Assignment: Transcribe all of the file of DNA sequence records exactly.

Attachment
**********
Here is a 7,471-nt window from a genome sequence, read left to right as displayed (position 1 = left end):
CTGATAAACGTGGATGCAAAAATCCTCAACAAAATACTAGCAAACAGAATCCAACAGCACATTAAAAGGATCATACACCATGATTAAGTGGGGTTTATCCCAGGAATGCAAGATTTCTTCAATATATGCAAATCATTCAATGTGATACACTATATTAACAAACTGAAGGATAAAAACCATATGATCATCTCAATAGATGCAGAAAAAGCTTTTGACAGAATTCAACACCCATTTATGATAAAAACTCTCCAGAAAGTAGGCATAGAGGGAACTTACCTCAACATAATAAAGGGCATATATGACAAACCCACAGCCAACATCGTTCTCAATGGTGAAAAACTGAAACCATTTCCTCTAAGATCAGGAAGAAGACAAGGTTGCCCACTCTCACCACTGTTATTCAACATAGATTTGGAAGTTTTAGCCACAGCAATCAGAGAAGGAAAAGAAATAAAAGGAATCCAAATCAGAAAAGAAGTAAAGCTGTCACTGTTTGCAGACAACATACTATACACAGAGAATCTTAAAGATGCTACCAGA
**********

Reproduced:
Here is a 7,471-nt window from a genome sequence, read left to right as displayed (position 1 = left end):
CTGATAAACGTGGATGCAAAAATCCTCAACAAAATACTAGCAAACAGAATCCAACAGCACATTAAAAGGATCATACACCATGATTAAGTGGGGTTTATCCCAGGAATGCAAGATTTCTTCAATATATGCAAATCATTCAATGTGATACACTATATTAACAAACTGAAGGATAAAAACCATATGATCATCTCAATAGATGCAGAAAAAGCTTTTGACAGAATTCAACACCCATTTATGATAAAAACTCTCCAGAAAGTAGGCATAGAGGGAACTTACCTCAACATAATAAAGGGCATATATGACAAACCCACAGCCAACATCGTTCTCAATGGTGAAAAACTGAAACCATTTCCTCTAAGATCAGGAAGAAGACAAGGTTGCCCACTCTCACCACTGTTATTCAACATAGATTTGGAAGTTTTAGCCACAGCAATCAGAGAAGGAAAAGAAATAAAAGGAATCCAAATCAGAAAAGAAGTAAAGCTGTCACTGTTTGCAGACAACATACTATACACAGAGAATCTTAAAGATGCTACCAGA